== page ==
Meso-Structured Polymer Electrolyte Fuel Cell Electrode
Skip to main content
Open Access Publications from the University of California

Meso-Structured Polymer Electrolyte Fuel Cell Electrode


Increasing the utilization of Pt and Pt alloy catalysts in polymer electrolyte fuel cell cathodes is critical to improving the high power density operation, particularly at low Pt loadings. State of the art electrodes are fabricated in an ink deposition process that leads to uncontrolled electrode architecture with random aggregates of functional domains (catalyst, ionomer, and pore volume) (1). The randomness in the domains induces high tortuosity transport pathways for ions and fluids, which cause severe transport resistance during high current density operation. Thin ionomer films cause additional transport resistance and poisoning of the Pt catalyst, which becomes more significant at low Pt loadings. Reducing the amount of ionomer in the catalyst domain without affecting the ionic transport resistance is key to improving the utilization of the Pt and reducing the transport resistance at low Pt loading. Rational design of the electrode structure with controlled low tortuous ionic transport pathways could improve performance. The introduction of the ionomer pathways could also enable reduction of the ionomer volume in the catalyst domain, reducing the transport resistance. Middelmen et al. proposed electrode structures consisting of aligned components in a low tortuosity configuration to improve performance (2). In this work, we present an alternative electrode structure based on a vertically aligned array of Nafion pillars in the cathode catalyst layer, as shown in Figure 1a. Figure 1b shows the SEM image of the Nafion pillars. Pt supported on carbon catalyst was deposited on the Nafion pillars to fabricate a meso-structured electrode. Nafion pillars provide high conductive and low tortuous pathways for protons, reducing the effective transport distance, and enabling reduction of the ionomer binder in the catalyst domain. Acknowledgments This research is supported by DOE Fuel Cell Technologies Office, through the Fuel Cell Performance and Durability (FC-PAD) Consortium; Fuel Cells program manager: Dimitrios Papageorgopoulos. References 1. S. Litster and G. McLean, Journal of Power Sources, 130, 61 (2004). 2. E. Middelman, Improved PEM fuel cell electrodes by controlled self-assembly, in, p. 9 (2002). Figure 1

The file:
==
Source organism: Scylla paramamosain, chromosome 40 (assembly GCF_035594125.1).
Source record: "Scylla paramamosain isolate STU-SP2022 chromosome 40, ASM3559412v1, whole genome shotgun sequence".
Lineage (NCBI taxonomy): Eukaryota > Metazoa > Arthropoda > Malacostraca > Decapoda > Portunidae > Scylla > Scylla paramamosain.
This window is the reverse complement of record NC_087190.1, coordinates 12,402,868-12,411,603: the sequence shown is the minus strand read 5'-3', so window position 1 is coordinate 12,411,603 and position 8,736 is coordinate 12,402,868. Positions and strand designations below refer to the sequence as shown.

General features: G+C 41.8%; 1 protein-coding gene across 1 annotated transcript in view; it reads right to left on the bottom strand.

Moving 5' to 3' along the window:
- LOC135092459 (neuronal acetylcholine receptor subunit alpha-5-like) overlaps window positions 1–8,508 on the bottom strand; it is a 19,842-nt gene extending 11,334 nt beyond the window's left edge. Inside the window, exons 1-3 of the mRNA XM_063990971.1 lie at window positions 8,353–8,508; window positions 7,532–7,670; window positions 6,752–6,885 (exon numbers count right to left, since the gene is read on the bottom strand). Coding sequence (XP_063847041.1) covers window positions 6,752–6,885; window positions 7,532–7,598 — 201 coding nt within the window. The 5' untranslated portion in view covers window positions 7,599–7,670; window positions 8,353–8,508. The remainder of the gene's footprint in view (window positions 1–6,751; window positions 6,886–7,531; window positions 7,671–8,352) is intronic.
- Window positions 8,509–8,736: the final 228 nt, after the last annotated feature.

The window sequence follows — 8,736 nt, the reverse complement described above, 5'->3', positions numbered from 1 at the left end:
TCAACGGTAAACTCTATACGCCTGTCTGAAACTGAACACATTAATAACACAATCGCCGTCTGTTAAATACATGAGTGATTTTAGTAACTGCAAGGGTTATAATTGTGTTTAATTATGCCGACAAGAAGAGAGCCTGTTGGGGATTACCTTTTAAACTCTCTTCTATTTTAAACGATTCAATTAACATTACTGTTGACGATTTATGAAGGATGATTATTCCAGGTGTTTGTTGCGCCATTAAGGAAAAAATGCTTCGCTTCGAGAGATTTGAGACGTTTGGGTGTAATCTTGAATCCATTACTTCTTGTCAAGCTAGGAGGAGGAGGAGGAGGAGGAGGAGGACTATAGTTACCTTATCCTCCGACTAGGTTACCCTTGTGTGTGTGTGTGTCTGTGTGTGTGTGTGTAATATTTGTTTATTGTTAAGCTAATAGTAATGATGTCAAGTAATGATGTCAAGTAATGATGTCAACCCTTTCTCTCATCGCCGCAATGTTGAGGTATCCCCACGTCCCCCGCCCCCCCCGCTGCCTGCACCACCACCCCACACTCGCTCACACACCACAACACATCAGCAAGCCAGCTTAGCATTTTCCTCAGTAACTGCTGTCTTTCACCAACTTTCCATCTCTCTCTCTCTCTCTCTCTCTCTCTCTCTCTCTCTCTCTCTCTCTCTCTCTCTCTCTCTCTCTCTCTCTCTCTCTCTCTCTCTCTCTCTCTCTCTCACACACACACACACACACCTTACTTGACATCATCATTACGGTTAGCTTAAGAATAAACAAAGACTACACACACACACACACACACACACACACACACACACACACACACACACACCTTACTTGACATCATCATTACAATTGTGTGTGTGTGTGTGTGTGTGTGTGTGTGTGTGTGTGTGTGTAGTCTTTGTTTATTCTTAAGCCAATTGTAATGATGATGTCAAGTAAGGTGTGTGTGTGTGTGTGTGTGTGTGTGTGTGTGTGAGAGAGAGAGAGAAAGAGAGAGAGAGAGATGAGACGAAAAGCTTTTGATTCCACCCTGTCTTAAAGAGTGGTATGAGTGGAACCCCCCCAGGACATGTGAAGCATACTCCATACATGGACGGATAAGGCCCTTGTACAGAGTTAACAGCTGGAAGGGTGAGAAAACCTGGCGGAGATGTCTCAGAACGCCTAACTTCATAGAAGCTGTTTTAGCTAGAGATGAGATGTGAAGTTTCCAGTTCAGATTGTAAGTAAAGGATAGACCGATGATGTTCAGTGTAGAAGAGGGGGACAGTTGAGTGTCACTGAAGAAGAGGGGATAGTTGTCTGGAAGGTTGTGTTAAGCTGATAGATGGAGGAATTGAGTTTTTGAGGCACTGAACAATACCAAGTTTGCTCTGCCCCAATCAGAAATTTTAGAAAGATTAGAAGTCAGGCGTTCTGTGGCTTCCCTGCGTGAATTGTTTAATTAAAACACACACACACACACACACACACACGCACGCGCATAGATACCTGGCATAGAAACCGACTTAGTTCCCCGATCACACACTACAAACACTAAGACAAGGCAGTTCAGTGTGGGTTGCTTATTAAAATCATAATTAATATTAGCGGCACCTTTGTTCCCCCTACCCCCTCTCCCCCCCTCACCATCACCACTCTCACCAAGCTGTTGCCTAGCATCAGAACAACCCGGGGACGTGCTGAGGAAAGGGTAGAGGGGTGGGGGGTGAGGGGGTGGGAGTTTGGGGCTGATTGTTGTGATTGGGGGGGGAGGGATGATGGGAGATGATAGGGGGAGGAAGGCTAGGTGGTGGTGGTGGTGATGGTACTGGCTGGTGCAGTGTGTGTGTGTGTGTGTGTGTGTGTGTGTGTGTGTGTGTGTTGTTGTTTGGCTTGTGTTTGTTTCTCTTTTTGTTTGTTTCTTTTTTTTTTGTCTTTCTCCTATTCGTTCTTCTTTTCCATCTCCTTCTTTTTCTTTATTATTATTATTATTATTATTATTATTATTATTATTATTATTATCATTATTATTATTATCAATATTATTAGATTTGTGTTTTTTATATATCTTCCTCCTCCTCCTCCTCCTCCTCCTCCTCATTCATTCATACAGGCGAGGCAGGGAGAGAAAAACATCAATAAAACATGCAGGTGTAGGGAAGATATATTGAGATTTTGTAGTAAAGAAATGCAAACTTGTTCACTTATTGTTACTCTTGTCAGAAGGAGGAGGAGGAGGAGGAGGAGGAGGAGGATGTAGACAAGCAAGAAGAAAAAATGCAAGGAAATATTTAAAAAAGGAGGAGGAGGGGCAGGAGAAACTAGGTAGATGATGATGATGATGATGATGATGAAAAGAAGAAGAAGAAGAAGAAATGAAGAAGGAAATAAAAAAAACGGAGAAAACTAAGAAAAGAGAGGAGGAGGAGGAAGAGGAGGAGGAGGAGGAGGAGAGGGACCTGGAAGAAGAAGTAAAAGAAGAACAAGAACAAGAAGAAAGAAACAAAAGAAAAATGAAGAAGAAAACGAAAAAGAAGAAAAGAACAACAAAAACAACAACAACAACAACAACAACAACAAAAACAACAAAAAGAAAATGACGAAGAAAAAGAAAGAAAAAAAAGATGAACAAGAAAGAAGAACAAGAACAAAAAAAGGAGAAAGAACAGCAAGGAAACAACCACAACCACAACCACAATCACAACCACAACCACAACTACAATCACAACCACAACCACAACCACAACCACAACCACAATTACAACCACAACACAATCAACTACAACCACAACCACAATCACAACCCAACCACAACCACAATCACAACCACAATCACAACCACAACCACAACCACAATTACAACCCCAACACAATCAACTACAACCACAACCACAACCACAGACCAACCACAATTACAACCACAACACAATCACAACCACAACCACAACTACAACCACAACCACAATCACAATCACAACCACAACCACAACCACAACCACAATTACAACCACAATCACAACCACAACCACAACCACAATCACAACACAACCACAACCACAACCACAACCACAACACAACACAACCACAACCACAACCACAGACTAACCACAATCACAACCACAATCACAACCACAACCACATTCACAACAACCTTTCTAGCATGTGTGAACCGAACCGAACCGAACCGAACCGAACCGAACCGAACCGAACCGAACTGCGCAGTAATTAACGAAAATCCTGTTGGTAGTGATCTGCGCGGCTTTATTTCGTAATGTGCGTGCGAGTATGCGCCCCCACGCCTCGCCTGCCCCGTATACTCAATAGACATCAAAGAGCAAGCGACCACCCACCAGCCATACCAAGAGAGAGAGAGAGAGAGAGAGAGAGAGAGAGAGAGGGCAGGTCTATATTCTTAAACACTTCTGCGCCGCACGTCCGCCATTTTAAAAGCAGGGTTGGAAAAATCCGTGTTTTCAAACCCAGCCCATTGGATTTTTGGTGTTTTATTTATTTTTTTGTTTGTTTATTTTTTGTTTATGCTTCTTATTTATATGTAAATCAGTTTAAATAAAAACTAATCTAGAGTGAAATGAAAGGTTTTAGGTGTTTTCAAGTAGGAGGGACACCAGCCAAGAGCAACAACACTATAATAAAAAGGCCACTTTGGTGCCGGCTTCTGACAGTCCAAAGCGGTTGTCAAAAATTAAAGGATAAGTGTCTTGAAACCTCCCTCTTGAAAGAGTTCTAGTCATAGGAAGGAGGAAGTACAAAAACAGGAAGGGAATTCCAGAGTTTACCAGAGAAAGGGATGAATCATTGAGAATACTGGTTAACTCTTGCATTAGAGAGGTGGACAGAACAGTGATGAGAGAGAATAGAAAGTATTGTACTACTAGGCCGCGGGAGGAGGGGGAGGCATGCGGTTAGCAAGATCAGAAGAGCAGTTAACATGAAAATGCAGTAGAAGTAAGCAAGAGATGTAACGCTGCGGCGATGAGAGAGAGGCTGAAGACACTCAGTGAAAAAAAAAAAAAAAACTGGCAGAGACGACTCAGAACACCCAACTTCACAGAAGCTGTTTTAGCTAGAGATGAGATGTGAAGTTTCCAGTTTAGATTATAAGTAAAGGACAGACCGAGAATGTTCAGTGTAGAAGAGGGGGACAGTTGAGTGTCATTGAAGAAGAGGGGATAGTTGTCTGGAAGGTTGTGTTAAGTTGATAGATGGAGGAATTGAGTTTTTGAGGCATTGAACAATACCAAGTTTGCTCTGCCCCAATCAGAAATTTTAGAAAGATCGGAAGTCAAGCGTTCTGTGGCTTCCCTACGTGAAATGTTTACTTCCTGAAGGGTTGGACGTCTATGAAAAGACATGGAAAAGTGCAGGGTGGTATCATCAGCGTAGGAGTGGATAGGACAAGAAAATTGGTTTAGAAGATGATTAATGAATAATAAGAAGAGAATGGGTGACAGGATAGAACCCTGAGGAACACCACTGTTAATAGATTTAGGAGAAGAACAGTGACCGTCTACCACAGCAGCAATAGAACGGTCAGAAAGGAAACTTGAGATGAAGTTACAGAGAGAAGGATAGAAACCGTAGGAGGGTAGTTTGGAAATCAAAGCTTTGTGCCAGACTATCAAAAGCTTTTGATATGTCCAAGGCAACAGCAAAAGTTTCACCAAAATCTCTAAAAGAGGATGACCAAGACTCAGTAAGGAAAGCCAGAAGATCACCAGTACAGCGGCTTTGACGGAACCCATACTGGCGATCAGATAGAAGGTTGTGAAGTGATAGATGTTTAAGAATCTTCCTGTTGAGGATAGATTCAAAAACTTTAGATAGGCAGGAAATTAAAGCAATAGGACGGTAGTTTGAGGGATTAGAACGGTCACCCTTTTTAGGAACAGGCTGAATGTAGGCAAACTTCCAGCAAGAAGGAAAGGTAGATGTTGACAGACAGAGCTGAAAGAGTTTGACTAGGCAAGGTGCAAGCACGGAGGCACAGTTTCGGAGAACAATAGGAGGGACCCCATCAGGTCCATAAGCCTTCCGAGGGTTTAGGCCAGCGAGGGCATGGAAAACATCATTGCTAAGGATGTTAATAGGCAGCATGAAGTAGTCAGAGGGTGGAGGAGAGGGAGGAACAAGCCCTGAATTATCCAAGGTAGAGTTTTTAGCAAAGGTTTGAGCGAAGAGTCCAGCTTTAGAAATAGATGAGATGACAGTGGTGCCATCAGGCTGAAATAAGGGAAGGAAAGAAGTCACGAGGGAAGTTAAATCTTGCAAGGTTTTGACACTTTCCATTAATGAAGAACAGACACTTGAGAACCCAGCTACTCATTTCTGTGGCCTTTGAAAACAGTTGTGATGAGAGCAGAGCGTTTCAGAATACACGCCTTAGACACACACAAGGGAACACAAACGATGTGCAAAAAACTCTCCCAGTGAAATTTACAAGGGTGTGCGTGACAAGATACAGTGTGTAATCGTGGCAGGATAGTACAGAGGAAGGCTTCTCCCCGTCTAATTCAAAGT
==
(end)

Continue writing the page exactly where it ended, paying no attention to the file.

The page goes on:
Main Content
For improved accessibility of PDF content, download the file to your device.
Current View